Back down NOW! Boris warned he can’t win simmering Brexit row: ‘EU holds all the cards’

Brexit: David Frost on Theresa May's EU negotiations

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Last month, tensions between Britain and the European Union surged after talks between UK Brexit minister Lord Frost and European Commission vice president Maros Sefcovic over a solution to the implementation of the controversial Protocol ended in stalemate. Brussels has threatened to launch a trade war against Britain if it does not implement checks on goods entering Northern Ireland under the terms of the Brexit deal, with Mr Sefcovic warning after the meeting with Lord Frost that patience with the UK is wearing “very, very thin”.

Officials from the UK and EU are expected to continue talks this week as they desperately attempt to find a solution to the issue.

Both sides have so far been unwilling to stand down from their respective positions on the implementation of the Protocol, sparking fears a hugely impactful trade war may be imminent.

Under the terms of the Brexit trade agreement struck at the end of last year, the UK and EU can impose tariffs on the other’s exports for breaching the pact, pending independent arbitration.

But Alistair Jones, Associate Professor in Politics and a University Teacher Fellow at De Montfort in Leicester, has warned the UK that Brussels “is in the right” and “holds all the cards” in the escalating row over the Protocol.

He also claimed the UK will “have to back down” and cautioned against Britain from retaliating against any punishment inflicted by the EU under the terms of the Brexit withdrawal agreement.

Professor Jones told “The EU is in the right. They were in the wrong over the vaccines issue earlier this year, when Ursula von der Leyen activated Article 16 and then retracted within hours of issuing it.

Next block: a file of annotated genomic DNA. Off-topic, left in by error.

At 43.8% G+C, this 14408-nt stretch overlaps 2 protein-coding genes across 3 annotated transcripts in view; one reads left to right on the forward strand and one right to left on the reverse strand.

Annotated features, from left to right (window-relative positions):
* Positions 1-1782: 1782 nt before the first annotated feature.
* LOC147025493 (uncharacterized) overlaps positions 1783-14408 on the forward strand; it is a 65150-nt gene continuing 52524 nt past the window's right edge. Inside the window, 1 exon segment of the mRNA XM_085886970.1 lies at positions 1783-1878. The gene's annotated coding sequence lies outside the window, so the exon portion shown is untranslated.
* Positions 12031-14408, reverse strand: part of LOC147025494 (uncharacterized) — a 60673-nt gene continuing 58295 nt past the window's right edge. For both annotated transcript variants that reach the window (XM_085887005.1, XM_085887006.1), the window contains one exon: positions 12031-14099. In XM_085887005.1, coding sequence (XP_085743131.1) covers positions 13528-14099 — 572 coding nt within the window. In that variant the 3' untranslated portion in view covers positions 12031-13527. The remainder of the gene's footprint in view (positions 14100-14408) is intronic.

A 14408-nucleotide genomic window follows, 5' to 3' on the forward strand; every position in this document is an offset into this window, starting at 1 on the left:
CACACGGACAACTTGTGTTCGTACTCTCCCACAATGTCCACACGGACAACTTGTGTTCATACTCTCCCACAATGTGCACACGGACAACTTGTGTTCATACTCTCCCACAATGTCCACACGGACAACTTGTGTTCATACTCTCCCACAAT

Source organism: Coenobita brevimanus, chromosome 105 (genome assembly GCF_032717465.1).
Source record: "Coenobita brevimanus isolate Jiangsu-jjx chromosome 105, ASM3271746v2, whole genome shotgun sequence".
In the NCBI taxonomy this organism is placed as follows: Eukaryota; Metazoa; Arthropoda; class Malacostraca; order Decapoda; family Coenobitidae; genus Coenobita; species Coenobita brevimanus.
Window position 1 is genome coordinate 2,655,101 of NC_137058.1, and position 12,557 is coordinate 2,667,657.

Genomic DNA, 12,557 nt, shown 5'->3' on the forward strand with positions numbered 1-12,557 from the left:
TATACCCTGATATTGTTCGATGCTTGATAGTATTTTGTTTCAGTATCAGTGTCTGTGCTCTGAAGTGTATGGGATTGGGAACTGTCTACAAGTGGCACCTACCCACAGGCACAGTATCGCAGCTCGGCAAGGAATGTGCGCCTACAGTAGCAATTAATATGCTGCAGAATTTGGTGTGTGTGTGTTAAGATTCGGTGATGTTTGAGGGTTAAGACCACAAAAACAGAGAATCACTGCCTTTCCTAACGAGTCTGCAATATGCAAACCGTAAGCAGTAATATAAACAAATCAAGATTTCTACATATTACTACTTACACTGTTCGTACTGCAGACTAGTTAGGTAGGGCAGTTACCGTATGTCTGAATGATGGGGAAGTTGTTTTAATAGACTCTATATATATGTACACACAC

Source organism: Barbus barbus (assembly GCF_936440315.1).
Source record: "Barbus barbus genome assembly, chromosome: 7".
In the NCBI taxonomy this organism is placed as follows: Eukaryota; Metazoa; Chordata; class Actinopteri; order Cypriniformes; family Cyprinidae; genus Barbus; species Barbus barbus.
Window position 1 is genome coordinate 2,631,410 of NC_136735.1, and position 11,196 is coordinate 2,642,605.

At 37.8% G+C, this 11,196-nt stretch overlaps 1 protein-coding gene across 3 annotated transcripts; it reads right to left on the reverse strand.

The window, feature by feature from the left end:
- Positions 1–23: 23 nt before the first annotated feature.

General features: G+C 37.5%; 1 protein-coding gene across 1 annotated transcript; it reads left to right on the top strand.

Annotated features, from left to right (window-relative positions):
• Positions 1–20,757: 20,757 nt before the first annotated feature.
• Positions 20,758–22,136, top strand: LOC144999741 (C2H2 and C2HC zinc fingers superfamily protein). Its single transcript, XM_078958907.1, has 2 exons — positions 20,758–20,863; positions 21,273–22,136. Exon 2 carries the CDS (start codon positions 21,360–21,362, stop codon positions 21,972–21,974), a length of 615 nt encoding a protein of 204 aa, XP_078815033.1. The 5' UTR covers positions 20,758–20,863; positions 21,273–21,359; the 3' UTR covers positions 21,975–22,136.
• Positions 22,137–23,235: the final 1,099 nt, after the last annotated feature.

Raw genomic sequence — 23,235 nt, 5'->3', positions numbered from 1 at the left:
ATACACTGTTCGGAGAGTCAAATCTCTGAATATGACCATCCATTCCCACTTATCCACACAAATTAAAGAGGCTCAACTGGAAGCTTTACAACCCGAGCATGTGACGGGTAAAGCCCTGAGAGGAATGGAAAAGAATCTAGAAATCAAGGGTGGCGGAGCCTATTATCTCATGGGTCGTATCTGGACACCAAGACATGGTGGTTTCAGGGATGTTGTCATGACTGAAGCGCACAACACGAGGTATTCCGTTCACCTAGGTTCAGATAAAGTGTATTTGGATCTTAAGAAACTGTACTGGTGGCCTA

“In that circumstance, as she subsequently admitted, she was in the wrong.

“Currently, the EU has the upper hand and holds all the cards.

“The UK has tried to bluff everything eg asking for extra time before enforcing the agreement.

“Lord Frost has suggested that the EU is in the wrong by not allowing any flexibility.

“They do not need to, as the Protocol was approved by Parliament.

He also warned: “The UK will have to back down.

“If the EU were to punish the UK, any attempt from Boris to retaliate would be a disaster.

“The rest of the world would see the UK making an agreement with the EU, then failing to abide by said agreement (even though it was ratified in the UK Parliament) and trying to pick a fight because they do not like what they have agreed or were unaware of the consequences of said agreement.

“It will do nothing for the UK’s international credibility or the attempts to strike deals with other countries.”

The latest warning directed at the Prime Minister comes after a new opinion poll revealed people in Northern Ireland are “highly exercised” and “evenly split” over the Brexit Protocol.

The survey by LucidTalk for a team of researchers at Queen’s University Belfast found a majority of people in Northern Ireland have concerns about the current impact of the Protocol.

But it also revealed recent protests in the country have “not led to any significant growth in the proportion of voters objecting to it”, suggesting that positions on the Protocol are “already quite well entrenched”.

Just over two-thirds of the 1,500 respondents believe Northern Ireland does not need “particular arrangements” for managing the impact of Brexit.

However, they are still divided on the Protocol itself as when asked whether the Protocol is appropriate for Northern Ireland, just under half (47 percent) agree that it is. 

Only 43 percent believe the Protocol is beneficial for the country, whereas less than half (48 percent) think that it isn’t, and 56 percent agree it provides Northern Ireland with a unique set of post-Brexit economic opportunities.

Co-investigator on the project, Professor Katy Hayward, from Queen’s University Belfast, said people are highly exercised by the Protocol, both for and against – and in equal proportions.

She said: “The political tensions are compounded by the low levels of trust in the political parties when it comes to the Protocol, and by the fact that the Protocol is likely to feature heavily in the next Assembly election.”

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